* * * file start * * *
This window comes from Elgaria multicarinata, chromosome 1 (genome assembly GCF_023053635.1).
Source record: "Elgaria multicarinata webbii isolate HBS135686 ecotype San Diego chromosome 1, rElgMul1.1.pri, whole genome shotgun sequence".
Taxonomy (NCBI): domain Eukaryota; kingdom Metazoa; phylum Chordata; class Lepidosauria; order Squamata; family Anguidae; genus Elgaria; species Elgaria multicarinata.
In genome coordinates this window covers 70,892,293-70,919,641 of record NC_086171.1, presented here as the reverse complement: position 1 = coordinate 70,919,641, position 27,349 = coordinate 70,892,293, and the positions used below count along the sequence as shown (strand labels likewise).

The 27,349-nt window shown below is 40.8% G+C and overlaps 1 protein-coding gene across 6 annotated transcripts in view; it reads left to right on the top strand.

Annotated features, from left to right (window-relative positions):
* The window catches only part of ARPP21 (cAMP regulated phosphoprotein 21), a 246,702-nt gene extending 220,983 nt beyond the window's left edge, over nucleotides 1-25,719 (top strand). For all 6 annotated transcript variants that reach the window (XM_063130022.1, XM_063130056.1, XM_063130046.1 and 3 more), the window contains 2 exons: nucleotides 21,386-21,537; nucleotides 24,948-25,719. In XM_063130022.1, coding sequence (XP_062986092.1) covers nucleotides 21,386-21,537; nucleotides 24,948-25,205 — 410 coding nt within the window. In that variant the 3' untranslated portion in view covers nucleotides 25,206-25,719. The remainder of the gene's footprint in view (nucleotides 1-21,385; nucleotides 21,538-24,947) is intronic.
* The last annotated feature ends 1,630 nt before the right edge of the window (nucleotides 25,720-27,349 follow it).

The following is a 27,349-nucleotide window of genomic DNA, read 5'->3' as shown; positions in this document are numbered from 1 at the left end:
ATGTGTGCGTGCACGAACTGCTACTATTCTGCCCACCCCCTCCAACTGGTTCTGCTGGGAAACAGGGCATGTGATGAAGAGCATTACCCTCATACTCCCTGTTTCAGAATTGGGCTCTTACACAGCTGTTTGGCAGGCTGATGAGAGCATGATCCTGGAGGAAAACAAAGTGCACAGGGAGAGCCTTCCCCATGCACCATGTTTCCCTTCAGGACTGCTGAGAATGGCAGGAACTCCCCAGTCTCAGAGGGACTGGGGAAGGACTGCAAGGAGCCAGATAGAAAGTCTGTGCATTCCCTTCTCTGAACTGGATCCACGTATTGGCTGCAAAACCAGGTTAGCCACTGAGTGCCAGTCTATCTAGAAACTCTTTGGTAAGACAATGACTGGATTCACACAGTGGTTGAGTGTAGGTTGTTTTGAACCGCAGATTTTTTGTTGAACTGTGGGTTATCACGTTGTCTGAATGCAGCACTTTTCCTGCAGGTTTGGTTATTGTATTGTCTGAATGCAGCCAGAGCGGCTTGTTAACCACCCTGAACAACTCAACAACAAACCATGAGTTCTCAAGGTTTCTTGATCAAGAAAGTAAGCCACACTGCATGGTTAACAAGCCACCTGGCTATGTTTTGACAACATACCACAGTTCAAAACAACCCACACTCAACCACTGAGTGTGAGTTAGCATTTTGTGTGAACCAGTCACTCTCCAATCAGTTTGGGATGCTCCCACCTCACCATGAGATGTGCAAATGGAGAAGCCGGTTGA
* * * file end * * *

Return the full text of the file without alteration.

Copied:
This window comes from Elgaria multicarinata, chromosome 1 (genome assembly GCF_023053635.1).
Source record: "Elgaria multicarinata webbii isolate HBS135686 ecotype San Diego chromosome 1, rElgMul1.1.pri, whole genome shotgun sequence".
Taxonomy (NCBI): domain Eukaryota; kingdom Metazoa; phylum Chordata; class Lepidosauria; order Squamata; family Anguidae; genus Elgaria; species Elgaria multicarinata.
In genome coordinates this window covers 70,892,293-70,919,641 of record NC_086171.1, presented here as the reverse complement: position 1 = coordinate 70,919,641, position 27,349 = coordinate 70,892,293, and the positions used below count along the sequence as shown (strand labels likewise).

The 27,349-nt window shown below is 40.8% G+C and overlaps 1 protein-coding gene across 6 annotated transcripts in view; it reads left to right on the top strand.

Annotated features, from left to right (window-relative positions):
* The window catches only part of ARPP21 (cAMP regulated phosphoprotein 21), a 246,702-nt gene extending 220,983 nt beyond the window's left edge, over nucleotides 1-25,719 (top strand). For all 6 annotated transcript variants that reach the window (XM_063130022.1, XM_063130056.1, XM_063130046.1 and 3 more), the window contains 2 exons: nucleotides 21,386-21,537; nucleotides 24,948-25,719. In XM_063130022.1, coding sequence (XP_062986092.1) covers nucleotides 21,386-21,537; nucleotides 24,948-25,205 — 410 coding nt within the window. In that variant the 3' untranslated portion in view covers nucleotides 25,206-25,719. The remainder of the gene's footprint in view (nucleotides 1-21,385; nucleotides 21,538-24,947) is intronic.
* The last annotated feature ends 1,630 nt before the right edge of the window (nucleotides 25,720-27,349 follow it).

The following is a 27,349-nucleotide window of genomic DNA, read 5'->3' as shown; positions in this document are numbered from 1 at the left end:
ATGTGTGCGTGCACGAACTGCTACTATTCTGCCCACCCCCTCCAACTGGTTCTGCTGGGAAACAGGGCATGTGATGAAGAGCATTACCCTCATACTCCCTGTTTCAGAATTGGGCTCTTACACAGCTGTTTGGCAGGCTGATGAGAGCATGATCCTGGAGGAAAACAAAGTGCACAGGGAGAGCCTTCCCCATGCACCATGTTTCCCTTCAGGACTGCTGAGAATGGCAGGAACTCCCCAGTCTCAGAGGGACTGGGGAAGGACTGCAAGGAGCCAGATAGAAAGTCTGTGCATTCCCTTCTCTGAACTGGATCCACGTATTGGCTGCAAAACCAGGTTAGCCACTGAGTGCCAGTCTATCTAGAAACTCTTTGGTAAGACAATGACTGGATTCACACAGTGGTTGAGTGTAGGTTGTTTTGAACCGCAGATTTTTTGTTGAACTGTGGGTTATCACGTTGTCTGAATGCAGCACTTTTCCTGCAGGTTTGGTTATTGTATTGTCTGAATGCAGCCAGAGCGGCTTGTTAACCACCCTGAACAACTCAACAACAAACCATGAGTTCTCAAGGTTTCTTGATCAAGAAAGTAAGCCACACTGCATGGTTAACAAGCCACCTGGCTATGTTTTGACAACATACCACAGTTCAAAACAACCCACACTCAACCACTGAGTGTGAGTTAGCATTTTGTGTGAACCAGTCACTCTCCAATCAGTTTGGGATGCTCCCACCTCACCATGAGATGTGCAAATGGAGAAGCCGGTTGA